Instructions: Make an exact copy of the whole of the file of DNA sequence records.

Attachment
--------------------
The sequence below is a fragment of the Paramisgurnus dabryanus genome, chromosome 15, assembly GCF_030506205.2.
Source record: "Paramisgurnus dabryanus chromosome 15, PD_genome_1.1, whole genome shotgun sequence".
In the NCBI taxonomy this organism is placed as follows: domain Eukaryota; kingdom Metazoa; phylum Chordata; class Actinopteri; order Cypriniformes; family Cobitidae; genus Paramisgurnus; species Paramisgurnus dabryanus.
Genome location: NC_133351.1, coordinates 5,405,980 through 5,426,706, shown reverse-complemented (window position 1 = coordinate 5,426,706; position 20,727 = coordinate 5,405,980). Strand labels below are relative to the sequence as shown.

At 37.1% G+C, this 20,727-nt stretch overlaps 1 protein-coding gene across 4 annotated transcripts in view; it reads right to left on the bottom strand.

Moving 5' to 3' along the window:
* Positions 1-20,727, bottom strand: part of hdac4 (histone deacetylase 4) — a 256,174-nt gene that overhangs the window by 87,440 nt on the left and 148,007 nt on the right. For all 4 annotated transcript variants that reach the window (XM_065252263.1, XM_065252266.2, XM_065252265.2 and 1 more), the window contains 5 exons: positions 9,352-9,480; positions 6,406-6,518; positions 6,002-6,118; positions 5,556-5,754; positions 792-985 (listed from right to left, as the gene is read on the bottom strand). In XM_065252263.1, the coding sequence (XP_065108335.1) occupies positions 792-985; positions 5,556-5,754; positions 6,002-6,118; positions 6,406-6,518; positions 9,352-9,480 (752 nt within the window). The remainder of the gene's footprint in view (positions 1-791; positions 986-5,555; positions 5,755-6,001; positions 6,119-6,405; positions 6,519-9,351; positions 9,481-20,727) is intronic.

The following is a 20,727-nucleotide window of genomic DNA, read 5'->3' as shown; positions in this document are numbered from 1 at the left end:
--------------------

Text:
The sequence below is a fragment of the Paramisgurnus dabryanus genome, chromosome 15, assembly GCF_030506205.2.
Source record: "Paramisgurnus dabryanus chromosome 15, PD_genome_1.1, whole genome shotgun sequence".
In the NCBI taxonomy this organism is placed as follows: domain Eukaryota; kingdom Metazoa; phylum Chordata; class Actinopteri; order Cypriniformes; family Cobitidae; genus Paramisgurnus; species Paramisgurnus dabryanus.
Genome location: NC_133351.1, coordinates 5,405,980 through 5,426,706, shown reverse-complemented (window position 1 = coordinate 5,426,706; position 20,727 = coordinate 5,405,980). Strand labels below are relative to the sequence as shown.

At 37.1% G+C, this 20,727-nt stretch overlaps 1 protein-coding gene across 4 annotated transcripts in view; it reads right to left on the bottom strand.

Moving 5' to 3' along the window:
* Positions 1-20,727, bottom strand: part of hdac4 (histone deacetylase 4) — a 256,174-nt gene that overhangs the window by 87,440 nt on the left and 148,007 nt on the right. For all 4 annotated transcript variants that reach the window (XM_065252263.1, XM_065252266.2, XM_065252265.2 and 1 more), the window contains 5 exons: positions 9,352-9,480; positions 6,406-6,518; positions 6,002-6,118; positions 5,556-5,754; positions 792-985 (listed from right to left, as the gene is read on the bottom strand). In XM_065252263.1, the coding sequence (XP_065108335.1) occupies positions 792-985; positions 5,556-5,754; positions 6,002-6,118; positions 6,406-6,518; positions 9,352-9,480 (752 nt within the window). The remainder of the gene's footprint in view (positions 1-791; positions 986-5,555; positions 5,755-6,001; positions 6,119-6,405; positions 6,519-9,351; positions 9,481-20,727) is intronic.

The following is a 20,727-nucleotide window of genomic DNA, read 5'->3' as shown; positions in this document are numbered from 1 at the left end: